Jake ran us through the Caravan demo at GenCon two years ago. Works amazingly well, IMO.

Interestingly, it's not because it's all that great a set up in specific terms - one could do as well in sort order with another set up. It's because the system ensures that the players will all collide in a fun way with what's going on.

So here's another set-up that follows Brian's general model. The characters are the important members of a Savaxen clan nestled in a deep fijord for the winter (closed scenario). Many have conflicting destinies, drives, and passions (have a PC/PC affair if there's a woman playing, or an open-mided guy) which comes to a head during the clan council meeting to determine next spring's raiding activity (Conflicting SAs). Just as family are considering drawing steel on each other, the clan from over the hill comes a viking for their cattle and women (external conflict).

See, it's not the particulars of the setup that are important. It's that you have characters who have problems with each other, who then have to make a decision to fight with or against their own side in the final conflict. The decisions made by the players relative to this are what make it garunteed fun.

BTW, this should take less than two hours, and maybe much less. Demo's should be punchy and short.

Mike
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bluegargantua
Member

Posts: 167


« Reply #5 on: October 07, 2003, 11:51:28 AM »

Quote from: Brian Leybourne

Uh, well, I would have to say the caravan scenario has worked amazingly well for me, on the whole. The best one was one where I was determined to kill the characters off, but one of them Just. Wouldn't. Die. He used cover, concealment and really good tactics, and he redefined a couple of SA's on the fly (one of them passion for a girl the caravan was transporting), earned it up, sold it down to buy other stuff, earned it up again, etc. In the end, the dust settled and there was just this guy standing there, panting heavily (minus one hand, I think), with the bloody remains of his 3 companions and 16 bandits strewn around him.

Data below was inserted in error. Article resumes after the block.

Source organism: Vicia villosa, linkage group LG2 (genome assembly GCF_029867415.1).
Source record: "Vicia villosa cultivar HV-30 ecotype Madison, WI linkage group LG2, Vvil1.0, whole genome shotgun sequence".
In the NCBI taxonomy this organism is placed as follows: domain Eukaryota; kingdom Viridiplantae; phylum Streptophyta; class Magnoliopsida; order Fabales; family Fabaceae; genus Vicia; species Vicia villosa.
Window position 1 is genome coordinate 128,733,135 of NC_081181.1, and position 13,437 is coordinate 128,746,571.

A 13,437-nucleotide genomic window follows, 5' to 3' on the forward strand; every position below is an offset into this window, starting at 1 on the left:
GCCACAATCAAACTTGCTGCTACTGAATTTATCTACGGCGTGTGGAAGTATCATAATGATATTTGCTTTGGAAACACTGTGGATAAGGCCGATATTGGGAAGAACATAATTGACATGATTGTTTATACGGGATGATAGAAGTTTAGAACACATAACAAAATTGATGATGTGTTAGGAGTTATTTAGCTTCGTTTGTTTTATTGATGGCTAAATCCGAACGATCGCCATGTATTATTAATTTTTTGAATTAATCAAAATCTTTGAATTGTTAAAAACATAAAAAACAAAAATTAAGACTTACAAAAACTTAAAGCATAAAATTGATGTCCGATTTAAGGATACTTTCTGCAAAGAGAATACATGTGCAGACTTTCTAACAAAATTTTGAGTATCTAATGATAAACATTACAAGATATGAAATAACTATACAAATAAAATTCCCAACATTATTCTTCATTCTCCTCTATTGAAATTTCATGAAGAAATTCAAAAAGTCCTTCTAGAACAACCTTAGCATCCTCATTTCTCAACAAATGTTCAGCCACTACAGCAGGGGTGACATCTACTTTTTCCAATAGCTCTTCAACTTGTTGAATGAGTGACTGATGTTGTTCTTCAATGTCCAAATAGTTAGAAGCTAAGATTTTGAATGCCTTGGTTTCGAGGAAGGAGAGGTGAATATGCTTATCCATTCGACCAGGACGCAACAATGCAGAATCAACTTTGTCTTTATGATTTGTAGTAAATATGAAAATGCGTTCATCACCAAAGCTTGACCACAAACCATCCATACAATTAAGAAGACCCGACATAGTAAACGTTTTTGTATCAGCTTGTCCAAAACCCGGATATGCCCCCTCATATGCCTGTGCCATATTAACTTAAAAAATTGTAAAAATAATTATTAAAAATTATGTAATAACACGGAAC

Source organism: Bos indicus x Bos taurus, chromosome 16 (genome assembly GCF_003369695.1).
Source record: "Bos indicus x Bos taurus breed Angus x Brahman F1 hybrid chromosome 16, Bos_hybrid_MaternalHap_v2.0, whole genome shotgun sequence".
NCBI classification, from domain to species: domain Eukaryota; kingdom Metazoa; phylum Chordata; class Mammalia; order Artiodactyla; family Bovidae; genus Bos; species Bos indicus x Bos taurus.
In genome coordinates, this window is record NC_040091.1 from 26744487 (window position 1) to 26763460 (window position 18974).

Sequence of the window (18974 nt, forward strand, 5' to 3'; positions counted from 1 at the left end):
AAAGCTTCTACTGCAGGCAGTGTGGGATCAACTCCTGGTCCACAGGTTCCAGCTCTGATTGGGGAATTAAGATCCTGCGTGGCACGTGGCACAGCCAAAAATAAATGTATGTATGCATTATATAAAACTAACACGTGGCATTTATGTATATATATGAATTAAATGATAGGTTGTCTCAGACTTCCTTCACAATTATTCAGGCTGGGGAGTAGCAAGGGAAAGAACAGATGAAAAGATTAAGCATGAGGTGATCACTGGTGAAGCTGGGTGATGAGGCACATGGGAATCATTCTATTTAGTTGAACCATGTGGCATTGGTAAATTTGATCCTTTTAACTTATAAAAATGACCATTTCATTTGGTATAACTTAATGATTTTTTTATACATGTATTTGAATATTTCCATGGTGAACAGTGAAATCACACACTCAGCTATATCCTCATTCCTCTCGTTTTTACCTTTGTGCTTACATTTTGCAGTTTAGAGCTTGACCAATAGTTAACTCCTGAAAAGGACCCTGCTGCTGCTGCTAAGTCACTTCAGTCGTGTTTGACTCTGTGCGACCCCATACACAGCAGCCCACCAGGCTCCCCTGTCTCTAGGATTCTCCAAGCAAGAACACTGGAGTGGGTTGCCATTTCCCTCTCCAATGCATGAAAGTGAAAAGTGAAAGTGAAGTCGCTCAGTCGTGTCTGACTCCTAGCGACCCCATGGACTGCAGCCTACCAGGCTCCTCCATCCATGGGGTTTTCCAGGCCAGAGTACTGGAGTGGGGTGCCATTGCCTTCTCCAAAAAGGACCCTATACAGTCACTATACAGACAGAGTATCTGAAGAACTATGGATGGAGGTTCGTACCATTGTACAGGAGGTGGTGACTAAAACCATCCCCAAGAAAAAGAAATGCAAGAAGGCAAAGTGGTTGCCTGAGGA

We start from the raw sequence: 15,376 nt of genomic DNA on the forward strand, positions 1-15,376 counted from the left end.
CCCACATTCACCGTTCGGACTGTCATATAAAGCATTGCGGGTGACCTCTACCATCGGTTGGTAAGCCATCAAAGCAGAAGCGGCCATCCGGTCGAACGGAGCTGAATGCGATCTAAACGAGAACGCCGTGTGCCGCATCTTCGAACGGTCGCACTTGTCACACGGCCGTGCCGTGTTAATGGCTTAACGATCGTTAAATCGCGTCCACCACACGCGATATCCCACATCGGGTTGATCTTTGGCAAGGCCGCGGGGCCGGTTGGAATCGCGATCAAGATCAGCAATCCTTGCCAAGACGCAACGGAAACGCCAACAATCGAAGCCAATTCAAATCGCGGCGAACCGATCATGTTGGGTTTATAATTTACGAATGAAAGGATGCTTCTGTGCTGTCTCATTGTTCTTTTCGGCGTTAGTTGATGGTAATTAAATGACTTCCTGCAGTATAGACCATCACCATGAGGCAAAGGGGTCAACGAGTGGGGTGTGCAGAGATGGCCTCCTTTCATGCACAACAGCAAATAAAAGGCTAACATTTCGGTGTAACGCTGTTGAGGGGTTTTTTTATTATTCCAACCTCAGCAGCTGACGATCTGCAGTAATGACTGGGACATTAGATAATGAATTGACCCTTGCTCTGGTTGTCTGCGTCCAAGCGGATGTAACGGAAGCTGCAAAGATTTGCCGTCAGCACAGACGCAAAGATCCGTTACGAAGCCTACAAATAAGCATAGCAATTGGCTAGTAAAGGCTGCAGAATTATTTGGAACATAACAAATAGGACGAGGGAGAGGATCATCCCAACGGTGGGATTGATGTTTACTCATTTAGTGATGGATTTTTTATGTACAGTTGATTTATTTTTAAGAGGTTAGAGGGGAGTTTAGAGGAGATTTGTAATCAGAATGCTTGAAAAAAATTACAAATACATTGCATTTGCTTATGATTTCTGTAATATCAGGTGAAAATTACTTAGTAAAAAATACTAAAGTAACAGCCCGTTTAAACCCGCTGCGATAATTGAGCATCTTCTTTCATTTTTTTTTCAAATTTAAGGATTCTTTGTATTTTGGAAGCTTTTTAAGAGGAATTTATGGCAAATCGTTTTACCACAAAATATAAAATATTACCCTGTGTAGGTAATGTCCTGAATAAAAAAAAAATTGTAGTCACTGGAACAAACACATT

One of the things that I think would be very important in a demo of RoS is to give a clear picture of how useful and multi-functional SAs are.  The problem is that I don't have a clear understanding.  I belive Mr. Edwards has given a few examples on how players have manipulated SAs to incredible advantage (though buying up, selling, switching, etc.).

Can people point out threads with other really good examples of how SA's get used?  The rules suggest that it's easy to change the SA numbers, but I don't think they go far enough in explaining, "you can get SA's on the fly and use them on the fly and there's this neat feedback effect that you can really take advantage of to carve up the baddies".

Thanks
Tom
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Don't laugh, Larry would strike unseen from the shadows and Curly...well, Curly once toppled a dictatorship with the key from a Sardine tin.
Mike Holmes
Acts of Evil Playtesters
Member

Posts: 10459


« Reply #6 on: October 07, 2003, 12:04:39 PM »

In the short run, there's nothing mysterious about it, Tom. You have SAs that give you dice in the situation. This makes you powerful. A pretty clear and easy to follow connection.

Longer term, depending on how the GM is with handing out SAs, you might want to buy down your SAs at some point in order to boost up some skills, and thence to have room to get more SA dice. By keeping the SAs related to the action when you buy them down to zero, you merely ensure that you'll regularly (perhaps always) have those extra dice.

There's no magic to it, just simply playing to the character's strengths.

Mike
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bluegargantua
Member

Posts: 167


« Reply #7 on: October 07, 2003, 06:11:49 PM »

Quote from: Mike Holmes
In the short run, there's nothing mysterious about it, Tom. You have SAs that give you dice in the situation. This makes you powerful. A pretty clear and easy to follow connection.


I believe what gave me some confusion was how the SA's grow.  If, for example, you had a Drive "Kill Baron Zemo", I orginally thought that it would only grow if you killed/seriously injured Zemo.  Ron gave an example where just getting into a fight and taking swings was sufficient to cause an instant boost to that SA.  In my original understanding, only major achievements would cause the increase, but apprently much smaller efforts can yield improvement.

I understand how you can use the SA's, I was just a little fuzzy on how quickly you can rack 'em up and blow through 'em.

later
Tom
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The Three Stooges ran better black ops.